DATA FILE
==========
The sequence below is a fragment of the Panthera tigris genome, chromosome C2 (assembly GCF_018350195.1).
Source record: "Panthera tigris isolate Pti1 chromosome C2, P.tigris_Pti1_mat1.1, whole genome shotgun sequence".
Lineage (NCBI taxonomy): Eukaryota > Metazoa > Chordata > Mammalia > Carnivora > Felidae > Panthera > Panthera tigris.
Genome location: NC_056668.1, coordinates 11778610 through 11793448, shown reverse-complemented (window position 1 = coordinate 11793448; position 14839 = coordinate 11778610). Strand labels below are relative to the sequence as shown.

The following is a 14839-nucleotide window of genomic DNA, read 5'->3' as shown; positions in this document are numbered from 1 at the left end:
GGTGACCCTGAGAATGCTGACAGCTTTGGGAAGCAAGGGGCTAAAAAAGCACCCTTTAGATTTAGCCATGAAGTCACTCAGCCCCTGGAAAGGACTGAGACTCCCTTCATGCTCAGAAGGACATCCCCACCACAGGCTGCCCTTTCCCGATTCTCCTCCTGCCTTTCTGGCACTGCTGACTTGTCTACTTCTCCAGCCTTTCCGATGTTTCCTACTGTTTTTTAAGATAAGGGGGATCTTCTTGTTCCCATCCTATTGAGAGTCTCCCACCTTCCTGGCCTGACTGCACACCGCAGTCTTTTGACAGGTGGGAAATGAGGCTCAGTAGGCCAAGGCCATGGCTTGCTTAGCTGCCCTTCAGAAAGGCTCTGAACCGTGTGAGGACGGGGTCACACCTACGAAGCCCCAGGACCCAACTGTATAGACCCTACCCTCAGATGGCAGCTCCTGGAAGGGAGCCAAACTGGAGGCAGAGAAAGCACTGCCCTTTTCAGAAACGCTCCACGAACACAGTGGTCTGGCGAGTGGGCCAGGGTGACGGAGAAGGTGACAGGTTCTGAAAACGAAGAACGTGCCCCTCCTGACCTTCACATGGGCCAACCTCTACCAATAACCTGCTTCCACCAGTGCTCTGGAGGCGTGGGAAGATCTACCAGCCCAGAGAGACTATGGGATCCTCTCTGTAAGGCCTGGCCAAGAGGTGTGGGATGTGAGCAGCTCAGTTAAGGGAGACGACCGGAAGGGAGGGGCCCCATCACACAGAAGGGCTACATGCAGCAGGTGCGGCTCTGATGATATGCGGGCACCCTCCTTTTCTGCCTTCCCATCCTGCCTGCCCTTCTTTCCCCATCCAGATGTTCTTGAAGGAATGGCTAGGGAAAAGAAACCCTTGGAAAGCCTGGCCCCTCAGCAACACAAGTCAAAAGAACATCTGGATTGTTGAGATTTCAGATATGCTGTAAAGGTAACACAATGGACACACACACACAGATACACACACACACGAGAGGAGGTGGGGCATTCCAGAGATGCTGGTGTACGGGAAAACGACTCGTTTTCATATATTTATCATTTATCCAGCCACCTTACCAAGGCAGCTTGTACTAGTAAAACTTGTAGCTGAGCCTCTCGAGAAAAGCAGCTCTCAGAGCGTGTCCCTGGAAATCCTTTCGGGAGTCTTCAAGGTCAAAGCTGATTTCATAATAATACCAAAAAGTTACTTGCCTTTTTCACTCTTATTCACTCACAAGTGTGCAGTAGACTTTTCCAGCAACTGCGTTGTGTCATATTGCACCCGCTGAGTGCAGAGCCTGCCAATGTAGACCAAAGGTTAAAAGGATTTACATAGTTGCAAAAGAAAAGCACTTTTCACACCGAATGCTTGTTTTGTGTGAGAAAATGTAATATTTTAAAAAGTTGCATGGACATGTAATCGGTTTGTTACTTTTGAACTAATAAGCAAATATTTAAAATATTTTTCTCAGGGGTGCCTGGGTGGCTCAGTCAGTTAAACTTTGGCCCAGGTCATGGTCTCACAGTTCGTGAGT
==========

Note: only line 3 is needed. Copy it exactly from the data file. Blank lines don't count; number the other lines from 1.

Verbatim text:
Lineage (NCBI taxonomy): Eukaryota > Metazoa > Chordata > Mammalia > Carnivora > Felidae > Panthera > Panthera tigris.